The improvised comedy on TV is a beautiful but rare thing: few shows can pull off the format, and they don't seem to last very long, much to our dismay. Thankfully, John Lehr is bringing the concept back with his new Hulu series Quick Draw, a comedic Western where all the dialogue is made up and the stories are intermixed with real history. BFTV talked with John last week to find out what the heck he was thinking, and if he's still recognized for being one of the infamous GEICO Cavemen.

"My partner Nancy Hower, who I created the show with and she directs all the episodes, we had been wanting to do a Western for a long time," said John, who stars in Quick Draw as the main character, Sheriff John Henry Hoyle. "We had talked about maybe writing a feature. We're big Blazing Saddles fans, but other than Blazing Saddles, not a lot of comedy western mash-ups. Taking real facts from the 1800's and mixing that with some outrageous comedy just seemed like a really fun idea."

So just what the heck is an improvised comedy, anyway? John explained: "Our process is really interesting. Nancy and I write really detailed scripts, but we don't write any dialogue at all - and the actors in the show never see the script. All the dialogue you see is completely improvised. These actors are making up their lines on the spot. In that way, it's a little like a reality show."

"There's a reason we improvise," he continued. "The reason we improvise is when you're with your friends and you're hanging out with them, and one of your friends says something super-funny, if I get you guys to repeat it the next day, it wouldn't be as funny. There is a certain type of humor that happens very spontaneously, and that's the humor we're trying to get."

Improvised comedies have been fairly rare on television, and often short-lived, but always hilarious. Bravo aired an improvised sitcom called Significant Others, focusing on four differing couples in and out of therapy, that lasted twelve episodes in 2004. One of the stars of that show, Fred Goss, brought the format to ABC in 2006 with his family comedy Sons & Daughters, which included a pre-Dexter Desmond Harrington in its cast. The most successful show to use the concept is, of course, HBO's Curb Your Enthusiasm, which has run eight seasons from 2000-2011 and has yet to officially conclude.

But Quick Draw differs from all those shows in that it also incorporates elements of actual Western history into its stories. Those true bits and pieces make for some of the best parts. Teasing the remainder of the season, John told us, "There are individual storylines of episodes which I think are really great. We deal with this actually true family of murderers called the Benders. They may have been the first serial killers. And you might be thinking, how is that funny? I think it turned out really well.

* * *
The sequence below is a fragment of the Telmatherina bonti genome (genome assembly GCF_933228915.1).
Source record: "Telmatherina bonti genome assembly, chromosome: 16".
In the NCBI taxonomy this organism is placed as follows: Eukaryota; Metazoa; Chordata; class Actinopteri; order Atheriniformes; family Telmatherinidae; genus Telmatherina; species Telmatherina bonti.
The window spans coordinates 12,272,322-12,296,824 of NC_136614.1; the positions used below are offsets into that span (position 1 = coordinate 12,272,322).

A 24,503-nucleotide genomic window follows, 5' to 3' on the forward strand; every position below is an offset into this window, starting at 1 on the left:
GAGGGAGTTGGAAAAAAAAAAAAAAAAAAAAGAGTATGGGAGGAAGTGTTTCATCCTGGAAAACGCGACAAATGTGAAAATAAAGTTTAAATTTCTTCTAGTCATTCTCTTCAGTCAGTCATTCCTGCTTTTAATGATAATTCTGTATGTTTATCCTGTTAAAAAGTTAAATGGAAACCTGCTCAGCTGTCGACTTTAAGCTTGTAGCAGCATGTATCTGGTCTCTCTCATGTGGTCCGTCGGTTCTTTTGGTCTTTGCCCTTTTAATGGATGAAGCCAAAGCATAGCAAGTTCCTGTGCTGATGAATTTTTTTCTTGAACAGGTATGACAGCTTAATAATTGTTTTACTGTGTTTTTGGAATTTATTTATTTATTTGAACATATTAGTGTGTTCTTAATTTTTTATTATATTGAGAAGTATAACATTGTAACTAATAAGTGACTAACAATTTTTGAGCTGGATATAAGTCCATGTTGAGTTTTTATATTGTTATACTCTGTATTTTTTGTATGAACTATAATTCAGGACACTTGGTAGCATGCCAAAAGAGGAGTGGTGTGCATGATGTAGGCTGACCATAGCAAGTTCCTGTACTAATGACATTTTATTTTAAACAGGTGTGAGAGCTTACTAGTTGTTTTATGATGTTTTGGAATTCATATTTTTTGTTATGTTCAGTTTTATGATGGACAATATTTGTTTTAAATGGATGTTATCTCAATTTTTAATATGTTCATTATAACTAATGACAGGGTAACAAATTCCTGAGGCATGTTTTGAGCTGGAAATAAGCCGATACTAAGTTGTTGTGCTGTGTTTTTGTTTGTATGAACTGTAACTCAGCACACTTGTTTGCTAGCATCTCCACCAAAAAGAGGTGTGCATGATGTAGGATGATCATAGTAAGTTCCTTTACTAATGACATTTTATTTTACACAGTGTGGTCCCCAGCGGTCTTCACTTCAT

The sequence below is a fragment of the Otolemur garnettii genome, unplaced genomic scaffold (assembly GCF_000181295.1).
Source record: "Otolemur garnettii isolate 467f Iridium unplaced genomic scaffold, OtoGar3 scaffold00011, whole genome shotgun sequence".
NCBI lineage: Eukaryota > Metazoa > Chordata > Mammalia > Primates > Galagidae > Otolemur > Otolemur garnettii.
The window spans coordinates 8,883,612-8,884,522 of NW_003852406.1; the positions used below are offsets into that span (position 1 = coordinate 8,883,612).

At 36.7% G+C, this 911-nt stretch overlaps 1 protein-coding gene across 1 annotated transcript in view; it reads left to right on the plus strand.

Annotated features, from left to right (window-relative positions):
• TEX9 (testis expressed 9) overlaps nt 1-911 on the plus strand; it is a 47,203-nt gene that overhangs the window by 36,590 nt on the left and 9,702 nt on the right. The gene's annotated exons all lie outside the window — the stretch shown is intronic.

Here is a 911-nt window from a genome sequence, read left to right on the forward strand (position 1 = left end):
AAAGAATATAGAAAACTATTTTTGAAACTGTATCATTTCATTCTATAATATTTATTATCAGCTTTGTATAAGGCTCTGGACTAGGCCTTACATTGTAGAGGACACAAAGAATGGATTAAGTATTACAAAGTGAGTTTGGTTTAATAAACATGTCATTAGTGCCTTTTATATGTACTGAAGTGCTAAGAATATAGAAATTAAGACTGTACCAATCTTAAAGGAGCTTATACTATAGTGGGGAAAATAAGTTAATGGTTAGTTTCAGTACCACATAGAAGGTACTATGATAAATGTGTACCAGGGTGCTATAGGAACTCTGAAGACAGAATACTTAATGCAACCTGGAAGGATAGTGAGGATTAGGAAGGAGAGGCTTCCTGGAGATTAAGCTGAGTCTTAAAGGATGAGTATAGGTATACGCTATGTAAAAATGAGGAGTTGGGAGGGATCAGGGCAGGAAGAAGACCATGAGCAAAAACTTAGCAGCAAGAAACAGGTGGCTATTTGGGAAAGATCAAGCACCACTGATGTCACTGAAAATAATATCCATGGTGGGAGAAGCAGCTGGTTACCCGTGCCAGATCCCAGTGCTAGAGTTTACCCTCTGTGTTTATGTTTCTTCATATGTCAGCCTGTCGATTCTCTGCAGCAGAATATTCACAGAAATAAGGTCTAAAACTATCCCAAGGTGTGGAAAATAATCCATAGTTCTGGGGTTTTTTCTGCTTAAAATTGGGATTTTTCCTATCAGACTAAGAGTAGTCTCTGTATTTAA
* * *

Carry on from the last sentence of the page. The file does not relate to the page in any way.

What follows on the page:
"And then we have an episode coming up where Hoyle traces a crime to Nicodemus, which is an actual town that is in Kansas, which was populated entirely by free slaves. i think it's a really funny episode, I think it's also really interesting because it's true," he continued, adding that "I think the overall series arc of will Hoyle track down Cole Younger plays out really well in the final episode. You learn some things about the relationship between Hoyle and Cole that are pretty surprising, and I think hilarious."

Aside from making improvised Westerns, John is also known for writing, producing and starring in the TBS sitcom 10 Items or Less from 2006 to 2009, and as one of the leads of GEICO's wildly successful Cavemen advertising campaign, which started in 2004. Do people still ask him about playing one of the Cavemen? "Oh, God yes," he said with a laugh. "I just shot some stuff not too long ago, so it's still happening. Which is just unbelievable to me. I am so grateful to GEICO and that character. It's a total blast to do. It's like the ideal thing for an actor like me. I'm enormously popular, but because you don't see my face I'm free to play lots of other things. And they let me improvise quite a bit."

Ultimately, his main goal is the basic aim of comedy in general: to have a good time. "I'm really happy," he said, reflecting on his work on Quick Draw. "I love making it. What happens after, with how many people are going to watch it or if critics are going to love it, I don't have any control over that. I want people to like it, but it's not something I put a lot of time into. My job is just to make it, and the making of it is so much fun. It was a blast."

Quick Draw is new on Hulu every Monday; you can click here to view episodes anytime. You can also find out more about John by visiting his website ( and following him on Twitter (@JohnLehr).

(c)2013 Brittany Frederick. Appears at Starpulse with permission. All rights reserved. No reproduction permitted. Visit my official website and follow me on Twitter at @tvbrittanyf.